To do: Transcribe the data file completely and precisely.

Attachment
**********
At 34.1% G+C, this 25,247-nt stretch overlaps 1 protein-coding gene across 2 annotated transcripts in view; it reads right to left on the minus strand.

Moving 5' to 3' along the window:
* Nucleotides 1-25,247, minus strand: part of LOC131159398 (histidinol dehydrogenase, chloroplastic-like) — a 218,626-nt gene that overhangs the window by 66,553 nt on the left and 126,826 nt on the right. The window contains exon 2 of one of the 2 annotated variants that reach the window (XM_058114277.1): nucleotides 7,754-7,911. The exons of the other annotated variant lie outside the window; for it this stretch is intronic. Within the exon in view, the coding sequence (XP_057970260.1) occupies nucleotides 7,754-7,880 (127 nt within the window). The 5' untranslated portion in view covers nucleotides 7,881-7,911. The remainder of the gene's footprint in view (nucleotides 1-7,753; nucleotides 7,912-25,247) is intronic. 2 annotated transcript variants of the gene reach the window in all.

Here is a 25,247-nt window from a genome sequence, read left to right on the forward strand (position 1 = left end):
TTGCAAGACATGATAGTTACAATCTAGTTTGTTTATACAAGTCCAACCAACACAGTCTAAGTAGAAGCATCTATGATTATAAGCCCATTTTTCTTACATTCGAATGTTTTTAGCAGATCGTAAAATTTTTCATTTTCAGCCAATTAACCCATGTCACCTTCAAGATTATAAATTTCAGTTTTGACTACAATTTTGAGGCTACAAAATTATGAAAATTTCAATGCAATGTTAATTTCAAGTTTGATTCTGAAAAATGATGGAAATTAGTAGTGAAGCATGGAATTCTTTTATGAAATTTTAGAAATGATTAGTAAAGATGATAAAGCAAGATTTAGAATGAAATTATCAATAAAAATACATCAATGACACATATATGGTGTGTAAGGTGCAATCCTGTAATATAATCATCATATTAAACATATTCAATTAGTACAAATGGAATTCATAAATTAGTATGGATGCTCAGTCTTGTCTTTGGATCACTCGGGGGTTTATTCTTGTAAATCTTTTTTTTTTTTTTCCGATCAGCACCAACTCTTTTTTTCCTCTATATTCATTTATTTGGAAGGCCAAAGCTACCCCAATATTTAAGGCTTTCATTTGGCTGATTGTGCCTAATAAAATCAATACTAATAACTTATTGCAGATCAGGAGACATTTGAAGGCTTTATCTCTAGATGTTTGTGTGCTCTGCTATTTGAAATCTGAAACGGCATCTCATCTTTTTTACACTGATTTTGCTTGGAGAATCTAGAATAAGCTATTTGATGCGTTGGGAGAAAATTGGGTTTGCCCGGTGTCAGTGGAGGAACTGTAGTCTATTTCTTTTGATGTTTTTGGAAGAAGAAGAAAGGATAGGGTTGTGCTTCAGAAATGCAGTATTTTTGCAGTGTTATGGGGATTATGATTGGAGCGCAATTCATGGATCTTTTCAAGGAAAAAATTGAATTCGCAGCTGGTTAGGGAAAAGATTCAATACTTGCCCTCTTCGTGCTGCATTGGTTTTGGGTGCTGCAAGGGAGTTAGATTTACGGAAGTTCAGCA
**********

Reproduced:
At 34.1% G+C, this 25,247-nt stretch overlaps 1 protein-coding gene across 2 annotated transcripts in view; it reads right to left on the minus strand.

Moving 5' to 3' along the window:
* Nucleotides 1-25,247, minus strand: part of LOC131159398 (histidinol dehydrogenase, chloroplastic-like) — a 218,626-nt gene that overhangs the window by 66,553 nt on the left and 126,826 nt on the right. The window contains exon 2 of one of the 2 annotated variants that reach the window (XM_058114277.1): nucleotides 7,754-7,911. The exons of the other annotated variant lie outside the window; for it this stretch is intronic. Within the exon in view, the coding sequence (XP_057970260.1) occupies nucleotides 7,754-7,880 (127 nt within the window). The 5' untranslated portion in view covers nucleotides 7,881-7,911. The remainder of the gene's footprint in view (nucleotides 1-7,753; nucleotides 7,912-25,247) is intronic. 2 annotated transcript variants of the gene reach the window in all.

Here is a 25,247-nt window from a genome sequence, read left to right on the forward strand (position 1 = left end):
TTGCAAGACATGATAGTTACAATCTAGTTTGTTTATACAAGTCCAACCAACACAGTCTAAGTAGAAGCATCTATGATTATAAGCCCATTTTTCTTACATTCGAATGTTTTTAGCAGATCGTAAAATTTTTCATTTTCAGCCAATTAACCCATGTCACCTTCAAGATTATAAATTTCAGTTTTGACTACAATTTTGAGGCTACAAAATTATGAAAATTTCAATGCAATGTTAATTTCAAGTTTGATTCTGAAAAATGATGGAAATTAGTAGTGAAGCATGGAATTCTTTTATGAAATTTTAGAAATGATTAGTAAAGATGATAAAGCAAGATTTAGAATGAAATTATCAATAAAAATACATCAATGACACATATATGGTGTGTAAGGTGCAATCCTGTAATATAATCATCATATTAAACATATTCAATTAGTACAAATGGAATTCATAAATTAGTATGGATGCTCAGTCTTGTCTTTGGATCACTCGGGGGTTTATTCTTGTAAATCTTTTTTTTTTTTTTCCGATCAGCACCAACTCTTTTTTTCCTCTATATTCATTTATTTGGAAGGCCAAAGCTACCCCAATATTTAAGGCTTTCATTTGGCTGATTGTGCCTAATAAAATCAATACTAATAACTTATTGCAGATCAGGAGACATTTGAAGGCTTTATCTCTAGATGTTTGTGTGCTCTGCTATTTGAAATCTGAAACGGCATCTCATCTTTTTTACACTGATTTTGCTTGGAGAATCTAGAATAAGCTATTTGATGCGTTGGGAGAAAATTGGGTTTGCCCGGTGTCAGTGGAGGAACTGTAGTCTATTTCTTTTGATGTTTTTGGAAGAAGAAGAAAGGATAGGGTTGTGCTTCAGAAATGCAGTATTTTTGCAGTGTTATGGGGATTATGATTGGAGCGCAATTCATGGATCTTTTCAAGGAAAAAATTGAATTCGCAGCTGGTTAGGGAAAAGATTCAATACTTGCCCTCTTCGTGCTGCATTGGTTTTGGGTGCTGCAAGGGAGTTAGATTTACGGAAGTTCAGCA